27 December 2020

I'm back!

It's been a while, over three years in fact, since I wrote to this Blog and in truth I had considered that the FlexRadio controller project was finished. But my projects are never really finished and the intervening years have seen more or less continual minor software changes, adding new features, fixing the odd bug and adapting to new versions of the Smart SDR software.

I've decided to resurrect the Blog because I have started on a completely new hardware development, which unlike the changes of the past few years is a significant body of work that changes the user interface somewhat. 

What am I up to?

The Mk II controller in use
(note the lack of labels!)
Old hands at this Blog will recall that one of the huge benefits of the controller was the ability to have a "virtual" front panel implemented in hardware. That means a proper physical front panel for the radio, with tuning knobs, rotary controls and push-buttons but with the ability to map any control function to any physical control. So, for example you could have a panel configuration for contests that is tailored to contesting, another for DXpeditions and yet another for DXing or rag-chewing,

In practice, although feasible, there is never any point in reassigning the VFO controls to anything other than VFOs (although one might swap them around, say for a left-handed operator). Rotary controls (volume, bandwidth, etc.) certainly can change: a control that is useful for contesting might be less so for DXing and so it would come or go on the physical panel as required. All of this is driven by a "profile" and there can be as many profiles as your operational needs might wish.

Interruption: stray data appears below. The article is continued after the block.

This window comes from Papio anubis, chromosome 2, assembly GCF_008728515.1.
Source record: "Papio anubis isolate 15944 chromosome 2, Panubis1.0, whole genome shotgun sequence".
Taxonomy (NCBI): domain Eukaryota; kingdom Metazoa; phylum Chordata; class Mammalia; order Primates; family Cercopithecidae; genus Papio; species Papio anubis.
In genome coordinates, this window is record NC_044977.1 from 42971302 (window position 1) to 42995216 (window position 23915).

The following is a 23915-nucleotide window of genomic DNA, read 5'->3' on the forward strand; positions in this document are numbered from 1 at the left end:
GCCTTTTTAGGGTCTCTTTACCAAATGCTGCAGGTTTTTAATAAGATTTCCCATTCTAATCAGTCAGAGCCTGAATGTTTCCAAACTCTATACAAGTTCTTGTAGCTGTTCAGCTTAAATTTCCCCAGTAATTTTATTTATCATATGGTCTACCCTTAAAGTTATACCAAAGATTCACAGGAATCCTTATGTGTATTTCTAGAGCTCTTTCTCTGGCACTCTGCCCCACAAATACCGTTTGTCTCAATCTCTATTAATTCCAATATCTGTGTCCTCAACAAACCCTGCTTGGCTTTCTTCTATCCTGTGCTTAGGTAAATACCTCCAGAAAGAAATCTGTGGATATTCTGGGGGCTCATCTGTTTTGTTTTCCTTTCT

Problems and solutions


There is a problem! Because each control can do different things depending on the profile, it is not possible to label the controls with their function. That's not really an issue with the VFO knobs - pretty obvious what they do - and it's a fairly easy problem with the rotary controls because they can be arranged around the large screen that their functions can be displayed there.

A 3.5" LED touch-screen

Push-buttons are a different matter. OLED push-buttons are available that let you dynamically display the function but they are physically large and extremely expensive. After a lot of research and soul-searching, I rejected this approach. Which left... touch screens.

With a touch screen it is simple to add text on the screen to describe the push-button function. As most push-buttons have dual functionality (short press, long press) it makes sense to put the short press function label inside the switch outline and the secondary, long press function label below. 

A touch screen-based controller

The touch-screen controller PCB
I was, to be honest, nervous of going the touch screen route. There is something satisfying about the tactile feel of a proper switch that is lost with touch screens. But, I guess we've all become used to them these days, what with smart phones and iPads and the like, so I decided to experiment. I now have a trial implementation, using a pair of small touch screens to replace the 20 or so push-buttons of the old Maxi Controller. I've designed a PCB and had it produced. The software has been updated to provide a basic implementation. 

In short, I have a new FlexRadio Controller project on the go! Over the next few weeks/months I'll describe in more detail the hardware and software work that I am doing to make it happen.

1 comment:

  1. (I hope I didn't make a duplicate post) I am trying to re-comment... I am following this...have you figured out the SmartLink implementation in the API? A similar project I am working on sort of depends on that. Thanks!